Environmental factors influencing entry of fishes into a Great Lakes tributary during spring and summer
Stream entry of many fishes is influenced by environmental factors including water temperature, stream discharge, and photoperiod (Leggett 1977; Jonsson 1991). Environmental factors influence stream entry differently depending on the species and life stage of fish, likely because of varying physiologies and life histories (Lucas and Baras 2008). Many spring-run migratory fishes occupy Laurentian Great Lakes Basin (e.g., lake sturgeon, Acipenser fulvescens; steelhead, Oncorhynchus mykiss; white sucker, Catostomus commersonii; coho salmon, Oncorhynchus kisutch; and sea lamprey, Petromyzon marinus), and the timing of when they enter a river system each year is likely influenced by different environmental variables. For example, water temperature and stream discharge seem to be two of the triggers to upstream movement for many migratory fishes in the Great Lakes region (Hamel et al. 1997; Workman et al. 2002; Binder et al. 2010). Although much is known about the environmental cues for upstream migration of many species in the Great Lakes, understanding fish migration at higher spatial and temporal resolutions is needed (Landsman et al. 2011), especially in and around fishways. Therefore, our goal was to determine what factors influence the timing of fish entry into a Lake Michigan tributary at a relatively high temporal resolution using a noninvasive and continuous monitoring technique.
Enhanced understanding of the environmental cues that trigger fish movement in Great Lakes tributaries is important because it can improve recreation, native fish restoration, and invasive species control. For example, fisheries managers need to know when and at which life stage fish are moving into the rivers to establish closed seasons and catch limits. Additionally, knowing when native or invasive species move upstream can inform the operation of selective fishways and hydropower facilities that protect native or economically valuable fishes (e.g., lake sturgeon, white sucker, steelhead, coho salmon) while blocking invasive species (e.g., sea lamprey).
Here, we evaluate the environmental triggers of stream entry for three size classes of migratory fishes in the Lower Boardman River. Located in northern Michigan, the Boardman River is an important system for improving knowledge of fish migration because of its high productivity and value to the local community. Many fishes would benefit from increased habitat connectivity in the Boardman River, which connects a productive and relatively pristine tributary with a large and productive bay. The Boardman River is valued by both recreational and tribal stakeholders and is the focus of a restoration project aimed at improving habitat connectivity by removing and modifying all existing dams. For these reasons, the Great Lakes Fishery Commission is leading a project to replace the Union Street Dam on the Boardman River with a facility that integrates various technologies to pass desirable fish up- and down-stream while blocking and removing undesirable fish (the FishPass project). Using Dual-frequency Identification Sonar (DIDSON) cameras, we characterized the sizes of fishes migrating into the Boardman River below the Union Street Dam as well as the timing of their movements. Our results provide fine-scale details on the timing of fish movements in the Boardman River and directly inform the FishPass project. We were specifically interested in the movement timing of sea lamprey, an undesirable invasive fish that must not be passed upstream at FishPass, and lake sturgeon, a highly desired native fish that should pass upstream.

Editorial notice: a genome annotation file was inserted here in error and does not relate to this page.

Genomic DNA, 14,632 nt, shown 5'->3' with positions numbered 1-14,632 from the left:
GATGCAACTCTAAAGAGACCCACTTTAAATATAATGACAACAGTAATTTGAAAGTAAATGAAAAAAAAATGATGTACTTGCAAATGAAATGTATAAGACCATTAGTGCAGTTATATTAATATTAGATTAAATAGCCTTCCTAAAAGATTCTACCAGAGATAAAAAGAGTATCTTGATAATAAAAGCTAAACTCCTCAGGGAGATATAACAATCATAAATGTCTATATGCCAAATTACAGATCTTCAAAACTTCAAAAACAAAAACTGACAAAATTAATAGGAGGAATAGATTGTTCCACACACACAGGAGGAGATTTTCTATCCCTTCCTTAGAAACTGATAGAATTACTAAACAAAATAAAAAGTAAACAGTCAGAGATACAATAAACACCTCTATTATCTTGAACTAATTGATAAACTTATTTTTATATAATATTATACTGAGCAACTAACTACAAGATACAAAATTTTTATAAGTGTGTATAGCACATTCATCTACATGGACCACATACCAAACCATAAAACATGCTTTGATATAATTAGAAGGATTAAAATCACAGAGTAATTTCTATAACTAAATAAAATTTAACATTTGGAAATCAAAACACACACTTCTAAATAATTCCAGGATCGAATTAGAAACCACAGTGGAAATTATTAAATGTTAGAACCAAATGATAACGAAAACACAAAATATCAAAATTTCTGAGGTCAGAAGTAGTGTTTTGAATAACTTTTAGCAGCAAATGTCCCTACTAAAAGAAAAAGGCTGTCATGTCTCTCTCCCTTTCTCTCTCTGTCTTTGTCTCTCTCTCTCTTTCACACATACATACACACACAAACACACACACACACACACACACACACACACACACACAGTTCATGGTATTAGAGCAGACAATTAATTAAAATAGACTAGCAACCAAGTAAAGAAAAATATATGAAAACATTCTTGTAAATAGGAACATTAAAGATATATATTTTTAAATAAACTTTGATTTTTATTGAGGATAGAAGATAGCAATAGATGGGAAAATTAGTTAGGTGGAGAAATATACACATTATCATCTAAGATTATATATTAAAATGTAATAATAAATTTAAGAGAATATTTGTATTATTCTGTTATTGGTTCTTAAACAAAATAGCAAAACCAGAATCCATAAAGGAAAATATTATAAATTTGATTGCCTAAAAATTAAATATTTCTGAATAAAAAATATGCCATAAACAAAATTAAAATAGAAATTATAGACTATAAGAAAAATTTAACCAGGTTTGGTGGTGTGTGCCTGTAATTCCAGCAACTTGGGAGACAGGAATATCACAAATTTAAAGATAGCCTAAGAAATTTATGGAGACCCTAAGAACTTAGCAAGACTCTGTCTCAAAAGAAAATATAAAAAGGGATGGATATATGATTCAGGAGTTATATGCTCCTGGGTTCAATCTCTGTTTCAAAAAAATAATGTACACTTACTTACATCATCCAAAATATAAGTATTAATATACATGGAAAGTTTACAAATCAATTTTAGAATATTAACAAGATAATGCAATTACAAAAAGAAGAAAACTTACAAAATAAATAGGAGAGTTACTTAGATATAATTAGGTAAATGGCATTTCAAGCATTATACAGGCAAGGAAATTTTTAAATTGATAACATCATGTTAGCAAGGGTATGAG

Additional publication details
|Publication Subtype||Other Report|
|Title||Environmental factors influencing entry of fishes into a Great Lakes tributary during spring and summer|
|Publisher||Conservation Resource Alliance|
|Contributing office(s)||Great Lakes Science Center|